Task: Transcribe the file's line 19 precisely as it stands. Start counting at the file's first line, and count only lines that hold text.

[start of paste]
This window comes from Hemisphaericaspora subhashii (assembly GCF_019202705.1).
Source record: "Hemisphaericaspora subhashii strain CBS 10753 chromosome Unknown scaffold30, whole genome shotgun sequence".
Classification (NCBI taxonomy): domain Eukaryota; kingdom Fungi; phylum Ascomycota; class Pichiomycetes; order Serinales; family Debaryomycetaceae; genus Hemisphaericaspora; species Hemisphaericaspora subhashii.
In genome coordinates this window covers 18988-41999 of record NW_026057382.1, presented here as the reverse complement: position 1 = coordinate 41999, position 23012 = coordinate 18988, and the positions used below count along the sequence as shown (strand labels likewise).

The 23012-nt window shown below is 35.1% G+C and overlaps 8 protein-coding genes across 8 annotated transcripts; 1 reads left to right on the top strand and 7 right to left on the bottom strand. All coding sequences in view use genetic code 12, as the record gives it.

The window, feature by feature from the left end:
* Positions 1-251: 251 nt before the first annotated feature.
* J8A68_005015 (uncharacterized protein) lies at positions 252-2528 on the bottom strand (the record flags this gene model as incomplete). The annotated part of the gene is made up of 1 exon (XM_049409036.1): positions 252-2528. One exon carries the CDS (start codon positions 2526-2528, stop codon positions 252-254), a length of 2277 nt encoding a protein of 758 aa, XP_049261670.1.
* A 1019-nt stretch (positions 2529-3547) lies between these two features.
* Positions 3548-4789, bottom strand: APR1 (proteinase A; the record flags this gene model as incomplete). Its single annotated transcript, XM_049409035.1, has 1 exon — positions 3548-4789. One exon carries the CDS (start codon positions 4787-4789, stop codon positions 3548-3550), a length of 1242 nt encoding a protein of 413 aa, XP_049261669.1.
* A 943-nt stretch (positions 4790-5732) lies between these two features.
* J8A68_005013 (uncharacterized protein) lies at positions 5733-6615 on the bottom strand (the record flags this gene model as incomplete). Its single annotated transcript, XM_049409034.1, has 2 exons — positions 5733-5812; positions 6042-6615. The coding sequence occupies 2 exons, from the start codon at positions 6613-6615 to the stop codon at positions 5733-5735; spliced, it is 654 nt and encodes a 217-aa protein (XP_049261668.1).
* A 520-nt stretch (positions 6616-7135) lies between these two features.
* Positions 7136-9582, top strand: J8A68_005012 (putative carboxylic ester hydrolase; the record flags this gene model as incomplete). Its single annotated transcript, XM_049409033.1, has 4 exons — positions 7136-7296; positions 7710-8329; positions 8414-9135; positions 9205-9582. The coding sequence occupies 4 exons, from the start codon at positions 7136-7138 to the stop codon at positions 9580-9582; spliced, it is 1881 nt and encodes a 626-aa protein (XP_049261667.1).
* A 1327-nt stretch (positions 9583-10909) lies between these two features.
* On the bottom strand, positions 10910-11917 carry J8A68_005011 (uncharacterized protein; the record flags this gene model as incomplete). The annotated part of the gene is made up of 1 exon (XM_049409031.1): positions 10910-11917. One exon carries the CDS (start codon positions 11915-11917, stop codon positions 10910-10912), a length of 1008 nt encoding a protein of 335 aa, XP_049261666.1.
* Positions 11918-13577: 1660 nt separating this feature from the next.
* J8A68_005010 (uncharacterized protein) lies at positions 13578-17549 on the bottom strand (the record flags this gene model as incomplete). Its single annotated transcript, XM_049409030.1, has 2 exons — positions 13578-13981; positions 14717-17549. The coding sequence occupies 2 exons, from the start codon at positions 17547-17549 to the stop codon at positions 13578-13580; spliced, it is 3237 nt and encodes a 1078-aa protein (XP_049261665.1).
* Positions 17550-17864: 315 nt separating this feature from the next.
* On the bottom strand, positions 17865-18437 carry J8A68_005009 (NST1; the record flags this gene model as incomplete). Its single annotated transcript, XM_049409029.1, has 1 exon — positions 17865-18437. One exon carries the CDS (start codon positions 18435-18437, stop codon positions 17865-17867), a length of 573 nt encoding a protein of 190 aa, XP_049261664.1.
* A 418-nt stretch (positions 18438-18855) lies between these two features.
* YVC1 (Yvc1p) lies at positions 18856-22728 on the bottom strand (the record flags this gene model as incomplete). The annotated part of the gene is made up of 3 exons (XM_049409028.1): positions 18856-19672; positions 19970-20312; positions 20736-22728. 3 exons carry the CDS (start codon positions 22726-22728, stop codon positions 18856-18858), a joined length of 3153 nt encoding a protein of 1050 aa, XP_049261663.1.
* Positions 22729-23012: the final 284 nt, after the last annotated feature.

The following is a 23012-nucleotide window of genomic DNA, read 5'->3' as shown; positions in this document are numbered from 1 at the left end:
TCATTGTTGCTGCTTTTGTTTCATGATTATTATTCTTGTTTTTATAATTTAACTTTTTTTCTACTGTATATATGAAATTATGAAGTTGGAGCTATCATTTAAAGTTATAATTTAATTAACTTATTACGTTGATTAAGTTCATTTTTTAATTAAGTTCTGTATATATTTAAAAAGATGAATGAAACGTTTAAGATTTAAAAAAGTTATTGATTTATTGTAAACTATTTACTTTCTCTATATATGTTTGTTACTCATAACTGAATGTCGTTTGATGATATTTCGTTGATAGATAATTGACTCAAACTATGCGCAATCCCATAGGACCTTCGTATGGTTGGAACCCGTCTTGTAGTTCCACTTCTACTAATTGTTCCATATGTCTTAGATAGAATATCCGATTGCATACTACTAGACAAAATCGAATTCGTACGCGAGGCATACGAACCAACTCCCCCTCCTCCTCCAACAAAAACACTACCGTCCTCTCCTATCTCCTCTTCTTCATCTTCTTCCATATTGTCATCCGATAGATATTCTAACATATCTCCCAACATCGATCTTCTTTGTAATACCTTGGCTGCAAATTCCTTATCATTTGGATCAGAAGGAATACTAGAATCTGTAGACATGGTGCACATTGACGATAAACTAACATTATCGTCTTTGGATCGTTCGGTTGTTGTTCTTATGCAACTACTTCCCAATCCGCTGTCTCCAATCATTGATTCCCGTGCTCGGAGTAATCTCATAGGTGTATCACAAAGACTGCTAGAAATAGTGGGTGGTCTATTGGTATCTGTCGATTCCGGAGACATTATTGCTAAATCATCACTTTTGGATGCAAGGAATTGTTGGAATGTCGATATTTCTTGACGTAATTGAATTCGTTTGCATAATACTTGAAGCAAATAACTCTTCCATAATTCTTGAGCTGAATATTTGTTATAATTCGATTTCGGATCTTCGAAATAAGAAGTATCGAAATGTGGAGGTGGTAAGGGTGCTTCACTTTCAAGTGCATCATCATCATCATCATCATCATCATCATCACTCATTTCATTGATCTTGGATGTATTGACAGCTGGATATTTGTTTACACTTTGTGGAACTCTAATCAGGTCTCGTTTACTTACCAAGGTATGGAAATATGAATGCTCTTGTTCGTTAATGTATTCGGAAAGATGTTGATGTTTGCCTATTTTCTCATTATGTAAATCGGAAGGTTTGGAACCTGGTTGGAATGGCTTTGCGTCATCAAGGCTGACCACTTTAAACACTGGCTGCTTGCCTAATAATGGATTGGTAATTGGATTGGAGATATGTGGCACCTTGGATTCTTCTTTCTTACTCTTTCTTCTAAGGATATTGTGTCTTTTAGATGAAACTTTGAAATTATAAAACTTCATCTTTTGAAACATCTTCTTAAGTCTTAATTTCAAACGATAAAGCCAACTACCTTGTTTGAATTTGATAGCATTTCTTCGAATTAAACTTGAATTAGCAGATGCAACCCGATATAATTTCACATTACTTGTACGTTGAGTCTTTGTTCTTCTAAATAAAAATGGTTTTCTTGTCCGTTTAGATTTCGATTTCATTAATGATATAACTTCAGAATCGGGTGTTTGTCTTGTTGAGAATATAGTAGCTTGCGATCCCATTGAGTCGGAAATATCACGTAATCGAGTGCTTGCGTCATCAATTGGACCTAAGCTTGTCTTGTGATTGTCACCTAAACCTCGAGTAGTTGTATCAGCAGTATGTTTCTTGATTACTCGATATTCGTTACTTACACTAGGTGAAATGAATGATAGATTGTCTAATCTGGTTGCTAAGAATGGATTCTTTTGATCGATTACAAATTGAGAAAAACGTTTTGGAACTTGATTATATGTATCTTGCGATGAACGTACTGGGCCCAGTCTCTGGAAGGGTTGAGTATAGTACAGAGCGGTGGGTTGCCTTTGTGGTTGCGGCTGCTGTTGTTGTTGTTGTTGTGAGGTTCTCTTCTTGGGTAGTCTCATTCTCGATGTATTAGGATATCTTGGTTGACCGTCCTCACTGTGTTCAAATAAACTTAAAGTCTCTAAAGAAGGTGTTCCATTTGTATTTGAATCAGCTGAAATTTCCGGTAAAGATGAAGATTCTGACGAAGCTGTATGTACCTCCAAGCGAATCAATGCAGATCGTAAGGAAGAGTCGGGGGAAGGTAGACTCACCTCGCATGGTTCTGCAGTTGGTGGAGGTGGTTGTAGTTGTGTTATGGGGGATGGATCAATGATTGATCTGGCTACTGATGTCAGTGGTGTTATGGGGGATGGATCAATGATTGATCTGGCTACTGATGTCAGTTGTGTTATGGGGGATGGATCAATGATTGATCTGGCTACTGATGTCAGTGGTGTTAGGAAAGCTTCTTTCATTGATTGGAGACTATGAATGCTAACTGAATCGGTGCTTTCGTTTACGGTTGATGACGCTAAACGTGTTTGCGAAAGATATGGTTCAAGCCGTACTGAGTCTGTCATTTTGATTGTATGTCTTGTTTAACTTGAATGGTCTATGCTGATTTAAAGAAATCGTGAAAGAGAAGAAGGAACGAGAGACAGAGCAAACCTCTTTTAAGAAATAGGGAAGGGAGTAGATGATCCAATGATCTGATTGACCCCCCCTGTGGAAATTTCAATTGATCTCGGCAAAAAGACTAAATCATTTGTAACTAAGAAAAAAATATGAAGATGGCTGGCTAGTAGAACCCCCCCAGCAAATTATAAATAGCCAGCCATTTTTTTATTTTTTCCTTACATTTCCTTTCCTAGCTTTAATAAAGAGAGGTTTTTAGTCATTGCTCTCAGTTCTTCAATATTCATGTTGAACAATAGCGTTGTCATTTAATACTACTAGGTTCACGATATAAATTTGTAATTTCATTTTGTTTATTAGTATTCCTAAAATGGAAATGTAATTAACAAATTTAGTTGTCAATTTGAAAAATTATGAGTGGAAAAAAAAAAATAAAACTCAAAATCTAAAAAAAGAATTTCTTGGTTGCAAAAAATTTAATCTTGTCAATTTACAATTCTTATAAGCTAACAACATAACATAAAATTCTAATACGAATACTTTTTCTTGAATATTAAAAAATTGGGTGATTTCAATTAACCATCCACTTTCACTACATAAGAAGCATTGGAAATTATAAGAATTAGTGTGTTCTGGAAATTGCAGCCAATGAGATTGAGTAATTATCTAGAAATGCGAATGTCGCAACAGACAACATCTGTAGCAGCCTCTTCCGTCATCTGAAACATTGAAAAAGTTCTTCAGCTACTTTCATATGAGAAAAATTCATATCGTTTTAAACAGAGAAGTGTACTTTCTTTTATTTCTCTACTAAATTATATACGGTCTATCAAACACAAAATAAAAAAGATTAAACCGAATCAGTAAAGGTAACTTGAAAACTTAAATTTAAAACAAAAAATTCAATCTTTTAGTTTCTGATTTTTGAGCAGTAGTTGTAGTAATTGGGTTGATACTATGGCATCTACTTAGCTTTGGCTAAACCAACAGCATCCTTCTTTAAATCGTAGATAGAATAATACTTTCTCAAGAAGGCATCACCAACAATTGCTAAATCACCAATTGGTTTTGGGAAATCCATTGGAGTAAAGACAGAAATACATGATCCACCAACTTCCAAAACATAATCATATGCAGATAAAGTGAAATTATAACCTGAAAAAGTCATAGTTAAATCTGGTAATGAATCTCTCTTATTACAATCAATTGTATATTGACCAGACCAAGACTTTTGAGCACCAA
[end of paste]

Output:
* Positions 17550-17864: 315 nt separating this feature from the next.